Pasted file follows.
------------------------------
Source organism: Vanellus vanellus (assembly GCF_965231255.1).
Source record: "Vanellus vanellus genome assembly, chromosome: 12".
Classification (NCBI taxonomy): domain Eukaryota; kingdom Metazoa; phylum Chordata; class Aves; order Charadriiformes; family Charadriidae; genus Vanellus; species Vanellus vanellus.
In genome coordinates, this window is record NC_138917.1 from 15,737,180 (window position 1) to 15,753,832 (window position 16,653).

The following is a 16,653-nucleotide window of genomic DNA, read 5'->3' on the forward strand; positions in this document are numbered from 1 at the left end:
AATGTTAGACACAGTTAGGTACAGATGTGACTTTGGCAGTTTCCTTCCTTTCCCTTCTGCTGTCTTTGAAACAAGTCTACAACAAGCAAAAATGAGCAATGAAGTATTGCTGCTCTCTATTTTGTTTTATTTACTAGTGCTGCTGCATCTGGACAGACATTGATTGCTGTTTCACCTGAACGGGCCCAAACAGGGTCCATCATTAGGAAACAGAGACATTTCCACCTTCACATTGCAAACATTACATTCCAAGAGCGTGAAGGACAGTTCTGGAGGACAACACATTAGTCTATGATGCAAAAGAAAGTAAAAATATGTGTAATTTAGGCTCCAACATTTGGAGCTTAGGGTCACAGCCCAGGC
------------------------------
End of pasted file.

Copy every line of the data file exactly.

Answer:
Source organism: Vanellus vanellus (assembly GCF_965231255.1).
Source record: "Vanellus vanellus genome assembly, chromosome: 12".
Classification (NCBI taxonomy): domain Eukaryota; kingdom Metazoa; phylum Chordata; class Aves; order Charadriiformes; family Charadriidae; genus Vanellus; species Vanellus vanellus.
In genome coordinates, this window is record NC_138917.1 from 15,737,180 (window position 1) to 15,753,832 (window position 16,653).

The following is a 16,653-nucleotide window of genomic DNA, read 5'->3' on the forward strand; positions in this document are numbered from 1 at the left end:
AATGTTAGACACAGTTAGGTACAGATGTGACTTTGGCAGTTTCCTTCCTTTCCCTTCTGCTGTCTTTGAAACAAGTCTACAACAAGCAAAAATGAGCAATGAAGTATTGCTGCTCTCTATTTTGTTTTATTTACTAGTGCTGCTGCATCTGGACAGACATTGATTGCTGTTTCACCTGAACGGGCCCAAACAGGGTCCATCATTAGGAAACAGAGACATTTCCACCTTCACATTGCAAACATTACATTCCAAGAGCGTGAAGGACAGTTCTGGAGGACAACACATTAGTCTATGATGCAAAAGAAAGTAAAAATATGTGTAATTTAGGCTCCAACATTTGGAGCTTAGGGTCACAGCCCAGGC